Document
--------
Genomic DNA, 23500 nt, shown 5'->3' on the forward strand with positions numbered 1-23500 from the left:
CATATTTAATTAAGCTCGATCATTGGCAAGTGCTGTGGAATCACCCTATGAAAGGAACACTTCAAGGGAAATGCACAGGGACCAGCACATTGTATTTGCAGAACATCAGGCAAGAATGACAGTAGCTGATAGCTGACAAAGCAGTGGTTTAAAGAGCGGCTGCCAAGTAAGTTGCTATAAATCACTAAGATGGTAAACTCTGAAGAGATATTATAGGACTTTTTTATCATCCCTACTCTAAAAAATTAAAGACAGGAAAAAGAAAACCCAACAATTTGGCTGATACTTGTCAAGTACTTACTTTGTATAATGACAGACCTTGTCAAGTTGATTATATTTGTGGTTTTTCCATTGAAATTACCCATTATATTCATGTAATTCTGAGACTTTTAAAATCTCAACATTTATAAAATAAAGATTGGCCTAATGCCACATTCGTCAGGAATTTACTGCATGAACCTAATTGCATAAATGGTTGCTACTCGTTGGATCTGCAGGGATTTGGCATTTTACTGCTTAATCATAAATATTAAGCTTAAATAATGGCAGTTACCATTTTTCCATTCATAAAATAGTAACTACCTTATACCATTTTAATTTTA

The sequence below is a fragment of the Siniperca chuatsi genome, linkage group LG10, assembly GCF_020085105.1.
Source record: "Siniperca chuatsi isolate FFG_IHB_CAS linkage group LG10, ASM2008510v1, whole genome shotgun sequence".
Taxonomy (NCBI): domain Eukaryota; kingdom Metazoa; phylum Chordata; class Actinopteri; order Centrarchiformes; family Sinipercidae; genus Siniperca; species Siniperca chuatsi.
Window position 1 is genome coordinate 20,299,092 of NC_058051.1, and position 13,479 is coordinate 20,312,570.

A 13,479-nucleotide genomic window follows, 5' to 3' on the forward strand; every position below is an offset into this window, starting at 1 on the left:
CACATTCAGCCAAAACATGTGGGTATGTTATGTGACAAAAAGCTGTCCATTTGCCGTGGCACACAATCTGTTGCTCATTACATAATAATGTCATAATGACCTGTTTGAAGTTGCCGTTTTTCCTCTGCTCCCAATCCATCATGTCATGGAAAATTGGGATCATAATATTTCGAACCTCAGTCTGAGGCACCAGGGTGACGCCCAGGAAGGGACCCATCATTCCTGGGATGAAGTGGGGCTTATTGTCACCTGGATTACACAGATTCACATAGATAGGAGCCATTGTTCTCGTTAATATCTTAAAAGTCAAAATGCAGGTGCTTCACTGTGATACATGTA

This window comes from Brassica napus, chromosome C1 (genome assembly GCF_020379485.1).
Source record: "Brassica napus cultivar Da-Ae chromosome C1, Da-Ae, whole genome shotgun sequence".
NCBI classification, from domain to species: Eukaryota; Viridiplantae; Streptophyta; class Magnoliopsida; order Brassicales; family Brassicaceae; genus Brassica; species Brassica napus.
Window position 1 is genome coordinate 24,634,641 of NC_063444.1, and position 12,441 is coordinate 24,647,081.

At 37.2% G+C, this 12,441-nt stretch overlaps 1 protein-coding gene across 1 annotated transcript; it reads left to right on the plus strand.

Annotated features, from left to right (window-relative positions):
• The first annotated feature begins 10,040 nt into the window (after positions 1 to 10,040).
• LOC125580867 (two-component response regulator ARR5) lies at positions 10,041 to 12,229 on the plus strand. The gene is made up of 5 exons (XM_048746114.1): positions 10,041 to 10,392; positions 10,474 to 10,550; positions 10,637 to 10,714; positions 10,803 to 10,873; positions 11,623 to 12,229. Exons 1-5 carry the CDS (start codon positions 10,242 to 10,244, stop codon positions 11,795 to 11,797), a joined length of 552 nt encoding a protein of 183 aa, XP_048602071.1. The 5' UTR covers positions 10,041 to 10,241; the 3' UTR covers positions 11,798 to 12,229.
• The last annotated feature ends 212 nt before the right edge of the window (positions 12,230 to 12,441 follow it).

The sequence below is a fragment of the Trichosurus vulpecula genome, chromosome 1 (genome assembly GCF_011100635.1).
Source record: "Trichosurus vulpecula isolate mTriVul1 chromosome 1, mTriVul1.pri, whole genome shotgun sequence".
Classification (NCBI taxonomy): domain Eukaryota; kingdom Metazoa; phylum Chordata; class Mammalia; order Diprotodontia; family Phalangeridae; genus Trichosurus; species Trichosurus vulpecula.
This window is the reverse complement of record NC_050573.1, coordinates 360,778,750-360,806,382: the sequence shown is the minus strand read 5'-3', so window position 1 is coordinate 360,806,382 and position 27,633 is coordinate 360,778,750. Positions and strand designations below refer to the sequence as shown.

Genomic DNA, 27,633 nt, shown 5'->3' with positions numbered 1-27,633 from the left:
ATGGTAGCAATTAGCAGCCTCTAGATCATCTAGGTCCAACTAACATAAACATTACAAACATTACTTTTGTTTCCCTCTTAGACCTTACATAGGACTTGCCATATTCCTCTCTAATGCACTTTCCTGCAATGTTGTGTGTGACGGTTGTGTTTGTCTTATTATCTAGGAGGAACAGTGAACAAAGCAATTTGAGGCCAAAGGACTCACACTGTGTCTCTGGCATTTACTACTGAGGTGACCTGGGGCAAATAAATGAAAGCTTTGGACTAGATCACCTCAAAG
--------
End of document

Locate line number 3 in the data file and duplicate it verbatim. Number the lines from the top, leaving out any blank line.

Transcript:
The sequence below is a fragment of the Siniperca chuatsi genome, linkage group LG10, assembly GCF_020085105.1.